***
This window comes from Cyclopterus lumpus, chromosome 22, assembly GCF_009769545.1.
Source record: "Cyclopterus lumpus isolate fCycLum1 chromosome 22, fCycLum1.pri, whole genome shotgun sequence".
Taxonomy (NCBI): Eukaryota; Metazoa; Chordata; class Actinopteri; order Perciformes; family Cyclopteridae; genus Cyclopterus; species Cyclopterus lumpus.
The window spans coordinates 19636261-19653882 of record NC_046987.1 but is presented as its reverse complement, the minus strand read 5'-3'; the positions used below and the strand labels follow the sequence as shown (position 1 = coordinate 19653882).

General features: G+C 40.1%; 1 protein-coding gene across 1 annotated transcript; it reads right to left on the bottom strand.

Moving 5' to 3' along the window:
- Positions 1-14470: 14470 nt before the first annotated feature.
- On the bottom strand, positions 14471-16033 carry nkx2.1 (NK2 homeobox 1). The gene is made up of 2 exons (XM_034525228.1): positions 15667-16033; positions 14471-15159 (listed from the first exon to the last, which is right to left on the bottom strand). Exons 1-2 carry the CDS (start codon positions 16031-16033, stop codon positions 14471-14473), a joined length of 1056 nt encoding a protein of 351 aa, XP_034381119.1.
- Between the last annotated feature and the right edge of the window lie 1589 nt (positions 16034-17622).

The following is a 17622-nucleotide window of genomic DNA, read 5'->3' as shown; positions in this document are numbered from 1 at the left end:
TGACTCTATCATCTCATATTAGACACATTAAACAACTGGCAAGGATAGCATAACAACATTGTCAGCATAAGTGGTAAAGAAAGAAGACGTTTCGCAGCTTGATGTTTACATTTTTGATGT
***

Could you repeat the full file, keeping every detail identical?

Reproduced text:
This window comes from Cyclopterus lumpus, chromosome 22, assembly GCF_009769545.1.
Source record: "Cyclopterus lumpus isolate fCycLum1 chromosome 22, fCycLum1.pri, whole genome shotgun sequence".
Taxonomy (NCBI): Eukaryota; Metazoa; Chordata; class Actinopteri; order Perciformes; family Cyclopteridae; genus Cyclopterus; species Cyclopterus lumpus.
The window spans coordinates 19636261-19653882 of record NC_046987.1 but is presented as its reverse complement, the minus strand read 5'-3'; the positions used below and the strand labels follow the sequence as shown (position 1 = coordinate 19653882).

General features: G+C 40.1%; 1 protein-coding gene across 1 annotated transcript; it reads right to left on the bottom strand.

Moving 5' to 3' along the window:
- Positions 1-14470: 14470 nt before the first annotated feature.
- On the bottom strand, positions 14471-16033 carry nkx2.1 (NK2 homeobox 1). The gene is made up of 2 exons (XM_034525228.1): positions 15667-16033; positions 14471-15159 (listed from the first exon to the last, which is right to left on the bottom strand). Exons 1-2 carry the CDS (start codon positions 16031-16033, stop codon positions 14471-14473), a joined length of 1056 nt encoding a protein of 351 aa, XP_034381119.1.
- Between the last annotated feature and the right edge of the window lie 1589 nt (positions 16034-17622).

The following is a 17622-nucleotide window of genomic DNA, read 5'->3' as shown; positions in this document are numbered from 1 at the left end:
TGACTCTATCATCTCATATTAGACACATTAAACAACTGGCAAGGATAGCATAACAACATTGTCAGCATAAGTGGTAAAGAAAGAAGACGTTTCGCAGCTTGATGTTTACATTTTTGATGT